In Swiss German they also use Sommervogel, and in Yiddish it is zumer-feygele: זומער־פֿייגעלע.
Cool, ich kannte es bisher nur aus den nordischen Sprachen. Interessant, dass die Schweizer das auch sagen ;)
Auf Walisisch (eine keltische Sprache) heißen sie ieir fach yr haf (Sommerhünchen).
Why are there so different words for it in each language? Sommerfugl, butterfly, schmetterling, farfalla, papillon, mariposa, borboleta... I guess it's the complete opposite of "coffee"
Things that have a history of being traded, especially from a limited area of origin, tend to have similar names. Coffee, tea, and sugar are examples of this; the names were exported with the commodity.
Butterflies can be found almost everywhere, and haven't been subject to any large-scale trade, so the speakers of each language have been free to make up their own names.
Oh yes, absolutely. It's usually easier to find etymologically related terms for the same thing among the most common romance languages (I'm a spanish speaker). Probably each region tended to keep the native name they gave to it before they were subjected to the latin influence.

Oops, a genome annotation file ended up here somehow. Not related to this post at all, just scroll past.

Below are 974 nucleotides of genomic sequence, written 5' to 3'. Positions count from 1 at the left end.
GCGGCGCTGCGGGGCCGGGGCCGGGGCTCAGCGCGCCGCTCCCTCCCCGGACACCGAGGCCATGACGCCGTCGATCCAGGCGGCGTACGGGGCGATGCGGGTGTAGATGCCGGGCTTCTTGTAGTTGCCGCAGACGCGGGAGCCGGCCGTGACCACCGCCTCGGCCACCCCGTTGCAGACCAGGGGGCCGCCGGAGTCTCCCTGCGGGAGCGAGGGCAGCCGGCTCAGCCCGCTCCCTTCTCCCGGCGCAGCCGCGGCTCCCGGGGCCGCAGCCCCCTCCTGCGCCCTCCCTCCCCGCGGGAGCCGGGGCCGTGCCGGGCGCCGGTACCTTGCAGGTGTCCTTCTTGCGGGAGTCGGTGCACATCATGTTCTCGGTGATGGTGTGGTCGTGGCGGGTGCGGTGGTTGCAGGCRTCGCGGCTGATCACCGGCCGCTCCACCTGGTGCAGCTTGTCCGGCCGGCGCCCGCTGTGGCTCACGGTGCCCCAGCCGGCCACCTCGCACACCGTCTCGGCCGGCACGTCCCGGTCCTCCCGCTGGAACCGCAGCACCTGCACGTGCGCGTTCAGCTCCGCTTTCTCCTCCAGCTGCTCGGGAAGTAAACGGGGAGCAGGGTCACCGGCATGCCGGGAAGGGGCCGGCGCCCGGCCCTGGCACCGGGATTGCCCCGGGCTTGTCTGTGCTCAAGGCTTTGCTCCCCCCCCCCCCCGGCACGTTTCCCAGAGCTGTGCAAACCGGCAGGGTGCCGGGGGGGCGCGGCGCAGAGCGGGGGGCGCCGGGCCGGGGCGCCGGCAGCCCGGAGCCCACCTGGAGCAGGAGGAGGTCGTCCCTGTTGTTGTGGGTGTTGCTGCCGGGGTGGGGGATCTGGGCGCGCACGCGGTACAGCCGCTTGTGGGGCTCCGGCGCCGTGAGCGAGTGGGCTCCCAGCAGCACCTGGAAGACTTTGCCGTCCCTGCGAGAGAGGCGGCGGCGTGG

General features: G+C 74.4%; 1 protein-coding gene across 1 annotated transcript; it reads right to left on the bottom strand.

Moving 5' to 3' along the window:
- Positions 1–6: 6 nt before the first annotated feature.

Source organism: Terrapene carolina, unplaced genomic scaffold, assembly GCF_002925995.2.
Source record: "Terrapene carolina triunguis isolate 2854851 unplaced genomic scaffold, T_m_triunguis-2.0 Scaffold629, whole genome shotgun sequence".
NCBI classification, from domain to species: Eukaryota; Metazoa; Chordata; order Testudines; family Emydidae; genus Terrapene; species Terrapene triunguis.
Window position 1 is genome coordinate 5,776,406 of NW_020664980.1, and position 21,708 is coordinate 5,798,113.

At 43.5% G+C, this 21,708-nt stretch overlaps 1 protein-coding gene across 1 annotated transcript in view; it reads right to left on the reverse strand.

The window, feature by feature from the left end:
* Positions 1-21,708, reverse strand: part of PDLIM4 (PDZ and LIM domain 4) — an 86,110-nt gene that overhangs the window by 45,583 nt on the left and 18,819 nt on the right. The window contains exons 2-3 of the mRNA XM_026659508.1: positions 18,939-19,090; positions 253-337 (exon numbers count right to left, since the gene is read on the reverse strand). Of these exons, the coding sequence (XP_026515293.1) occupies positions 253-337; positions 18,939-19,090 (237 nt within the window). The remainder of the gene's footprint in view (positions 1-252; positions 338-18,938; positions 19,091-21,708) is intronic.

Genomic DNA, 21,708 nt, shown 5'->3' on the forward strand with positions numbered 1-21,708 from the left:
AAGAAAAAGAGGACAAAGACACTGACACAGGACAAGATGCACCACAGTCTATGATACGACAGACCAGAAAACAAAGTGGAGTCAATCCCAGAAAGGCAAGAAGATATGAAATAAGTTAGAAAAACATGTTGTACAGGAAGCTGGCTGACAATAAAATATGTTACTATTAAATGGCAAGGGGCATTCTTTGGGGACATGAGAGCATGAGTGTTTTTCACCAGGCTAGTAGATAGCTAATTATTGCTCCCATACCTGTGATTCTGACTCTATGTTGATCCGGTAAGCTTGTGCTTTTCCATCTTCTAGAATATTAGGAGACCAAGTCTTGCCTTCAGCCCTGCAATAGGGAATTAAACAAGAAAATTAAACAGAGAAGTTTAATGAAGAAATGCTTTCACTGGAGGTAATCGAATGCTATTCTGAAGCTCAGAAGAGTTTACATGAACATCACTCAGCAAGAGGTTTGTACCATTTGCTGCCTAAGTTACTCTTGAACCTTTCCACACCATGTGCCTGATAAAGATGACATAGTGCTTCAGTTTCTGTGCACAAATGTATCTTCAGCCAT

Note that Schmetterling more or less means "butterling", so it's related to English at least.
That’s so cool. I got the -ling bit but hadn’t realised Schmetten meant “cream” and so was so obviously related to butter. Wiktionary says it comes from “the old belief that witches transformed themselves into butterflies to steal cream and other milk products”. Fascinating!
I thought it was related to "schmettern". Because that's what it looks like when they fly. They "schmetter" their wings. Schmetterding, Schmetterling. You know what I mean?
I know what you mean! But apparently Schmetten is a thing, or was a thing, as shwmae mentioned.